Attijariwafa Bank in a Three-Horse Race to Control African Banking
The North Africa Journal : Three African banks have been racing to expand their presence in the continent. Among them is Morocco's Attijariwafa Bank, which has been facing the Togo-based Pan-African bank Ecobank and Nigeria's United Bank of Africa (UBA).
While these are the three top banks of 2008 and this year, two other banks, Morocco's BMCE Bank and Kenya's Commercial Bank are also looking for ways to compete continent-wide, though the expansion strategies does not appear to be fully formed or matured.Attijariwafa Bank entered the Senegalese banking with force, where it is currently working on merging Attijari Senegal and the CBAO, and in neighboring Mali where it took over BIM as the government of Mali undertook to privatize it. As we reported in previous issues, Attijariwafa Bank took control over five units of France's Credit Agricole in Sub Sahara Africa, reinforcing its position in Senegal with Credit du Senegal, and in Congo, with Credit du Congo, while opening up the doors of the Ivory Coast market with a 51% stake acquisition in the Societe Ivoirienne des Banques. In Gabon, Attijariwafa Bank has a substantial stake in the country's third largest bank, Union Gabonaise des Banques, and in Cameroon with the Societe Camerounaise des Banques).
With a Euro 300 million investment in its Africa venture, a bargain price according to analysts, Attijariwafa Bank is well positioned to compete with its southern rivals UBA and Ecobank. In North Africa, it has taken a lead vis-a-vis Moroccan rival BMCE Bank, which also upped its participation to 42% in Bank of Africa, but remains limited in terms of reach and resources to establish a solid strategy for a continental expansion.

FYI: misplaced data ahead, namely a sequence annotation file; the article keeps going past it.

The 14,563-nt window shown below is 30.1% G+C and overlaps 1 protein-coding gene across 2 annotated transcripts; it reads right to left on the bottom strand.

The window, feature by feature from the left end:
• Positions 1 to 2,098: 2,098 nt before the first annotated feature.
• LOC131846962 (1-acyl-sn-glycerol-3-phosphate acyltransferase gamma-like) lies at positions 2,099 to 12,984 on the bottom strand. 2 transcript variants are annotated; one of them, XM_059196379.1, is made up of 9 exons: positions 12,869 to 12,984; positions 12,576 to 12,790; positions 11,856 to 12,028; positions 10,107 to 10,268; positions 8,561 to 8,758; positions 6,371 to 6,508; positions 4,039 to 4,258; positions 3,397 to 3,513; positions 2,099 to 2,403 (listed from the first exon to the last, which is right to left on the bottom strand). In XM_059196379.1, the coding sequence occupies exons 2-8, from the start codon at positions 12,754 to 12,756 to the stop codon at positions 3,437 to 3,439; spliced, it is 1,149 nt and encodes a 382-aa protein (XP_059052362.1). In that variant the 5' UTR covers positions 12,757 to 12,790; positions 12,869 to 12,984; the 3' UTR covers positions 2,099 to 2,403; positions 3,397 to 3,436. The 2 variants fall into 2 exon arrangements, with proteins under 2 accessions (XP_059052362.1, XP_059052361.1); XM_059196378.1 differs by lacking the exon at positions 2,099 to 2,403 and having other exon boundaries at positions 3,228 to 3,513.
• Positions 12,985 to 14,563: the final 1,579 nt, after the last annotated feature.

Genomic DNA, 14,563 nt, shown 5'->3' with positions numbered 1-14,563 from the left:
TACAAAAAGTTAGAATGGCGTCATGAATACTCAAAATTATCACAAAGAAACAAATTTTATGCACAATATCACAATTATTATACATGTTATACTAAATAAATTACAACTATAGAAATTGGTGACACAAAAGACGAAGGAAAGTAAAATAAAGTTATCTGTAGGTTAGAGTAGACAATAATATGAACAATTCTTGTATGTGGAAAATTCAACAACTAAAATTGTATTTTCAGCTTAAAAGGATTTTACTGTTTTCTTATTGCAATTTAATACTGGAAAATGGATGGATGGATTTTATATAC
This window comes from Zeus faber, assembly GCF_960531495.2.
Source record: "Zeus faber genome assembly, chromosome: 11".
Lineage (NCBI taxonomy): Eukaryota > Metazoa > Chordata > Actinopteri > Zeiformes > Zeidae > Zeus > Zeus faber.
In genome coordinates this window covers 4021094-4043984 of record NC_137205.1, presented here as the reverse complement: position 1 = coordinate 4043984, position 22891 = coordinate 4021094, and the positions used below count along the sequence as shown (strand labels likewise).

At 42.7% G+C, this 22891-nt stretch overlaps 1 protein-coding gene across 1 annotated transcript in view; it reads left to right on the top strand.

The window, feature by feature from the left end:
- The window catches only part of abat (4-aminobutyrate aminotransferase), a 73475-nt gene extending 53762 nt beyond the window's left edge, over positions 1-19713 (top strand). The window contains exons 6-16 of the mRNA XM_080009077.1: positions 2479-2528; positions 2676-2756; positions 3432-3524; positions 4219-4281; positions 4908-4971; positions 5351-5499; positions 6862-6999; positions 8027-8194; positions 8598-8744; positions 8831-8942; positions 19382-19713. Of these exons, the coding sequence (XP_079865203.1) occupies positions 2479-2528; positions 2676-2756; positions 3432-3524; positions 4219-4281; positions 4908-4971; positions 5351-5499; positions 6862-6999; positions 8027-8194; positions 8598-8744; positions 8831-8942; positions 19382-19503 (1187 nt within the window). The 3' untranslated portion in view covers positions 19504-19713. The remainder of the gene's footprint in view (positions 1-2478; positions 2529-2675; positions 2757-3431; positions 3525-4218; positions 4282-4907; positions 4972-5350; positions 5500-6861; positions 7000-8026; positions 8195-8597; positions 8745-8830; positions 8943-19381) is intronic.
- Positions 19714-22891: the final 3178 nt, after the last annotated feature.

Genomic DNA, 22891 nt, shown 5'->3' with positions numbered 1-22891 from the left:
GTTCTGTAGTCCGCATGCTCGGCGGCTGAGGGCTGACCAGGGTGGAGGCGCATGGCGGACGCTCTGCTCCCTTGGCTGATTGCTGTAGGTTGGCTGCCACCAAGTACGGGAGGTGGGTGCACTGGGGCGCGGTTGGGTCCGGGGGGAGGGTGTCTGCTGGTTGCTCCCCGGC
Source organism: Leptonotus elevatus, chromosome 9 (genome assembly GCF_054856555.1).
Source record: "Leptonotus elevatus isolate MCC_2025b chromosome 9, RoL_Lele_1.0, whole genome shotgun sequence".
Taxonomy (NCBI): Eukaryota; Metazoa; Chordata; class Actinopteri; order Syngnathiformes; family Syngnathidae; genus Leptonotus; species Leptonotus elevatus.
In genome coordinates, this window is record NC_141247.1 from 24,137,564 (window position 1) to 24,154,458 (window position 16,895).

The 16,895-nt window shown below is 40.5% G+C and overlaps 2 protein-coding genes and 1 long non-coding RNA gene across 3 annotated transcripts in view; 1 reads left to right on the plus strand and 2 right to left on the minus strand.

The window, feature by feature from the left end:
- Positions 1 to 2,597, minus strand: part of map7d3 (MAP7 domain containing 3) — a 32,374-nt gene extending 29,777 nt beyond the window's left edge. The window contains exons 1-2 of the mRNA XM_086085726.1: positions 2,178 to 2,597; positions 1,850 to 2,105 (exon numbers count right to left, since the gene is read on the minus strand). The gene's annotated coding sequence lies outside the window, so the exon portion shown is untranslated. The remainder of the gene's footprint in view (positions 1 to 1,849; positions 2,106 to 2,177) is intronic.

Also in competition is Ecobank Transnational Incorporated, which already has operations in 25 countries. In 2008, Ecobank set up operations in Uganda and Tanzania, and inked an alliance with South Africaâ€™s Nedbank. But in relations to the competitive landscape affecting Attijariwafa, Nigeria's UBA has a much solid path to expansion, one that challenges the Moroccans directly on their own territory. The bank, which emerged following the disappearance of the French British Bank, opened a unit in London, precisely to raise money to fund its expansion. UBA Capital opened its doors in London in early February 2008 after it purchased Afrinvest, an independent investment bank.
The move of UBA has given North African rivals reasons to worry, with competition coming on their own turf. Indeed in seeking to raise capital, UBA is not just in London but it also maintains alliances in the United States, Russia and China. And it is from its London offices that it is working to finance North African companies based and operating in the Maghreb region proper. Despite UBA's efforts to enter the Maghreb markets, all the competing banks on the Africa-wide field are focusing their attention and efforts on Sub Sahara Africa instead. Just in 2008, UBA acquired a license in Cote d'Ivoire, and took over the control of the Banque Internationale du Burkina (BIB), Burkina Faso's largest bank, after Ecobank Transnational failed to acquire it. This year, UBA is likely to start operating in Senegal, although rival Nigerian bank, First Bank of Nigeria has already taken a lead there. Outside of West Africa, UBA opened five branches in Cameroon in 2008 and submitted an application to operate a bank in Gabon. As the year 2008 closed, UBAâ€™s assets in Africa amounted to more than $21 billion, with a profit of $370 million. With such resources, the bank is looking to establish a presence in 21 African markets by the end of 2009, already having licenses in 13 countries.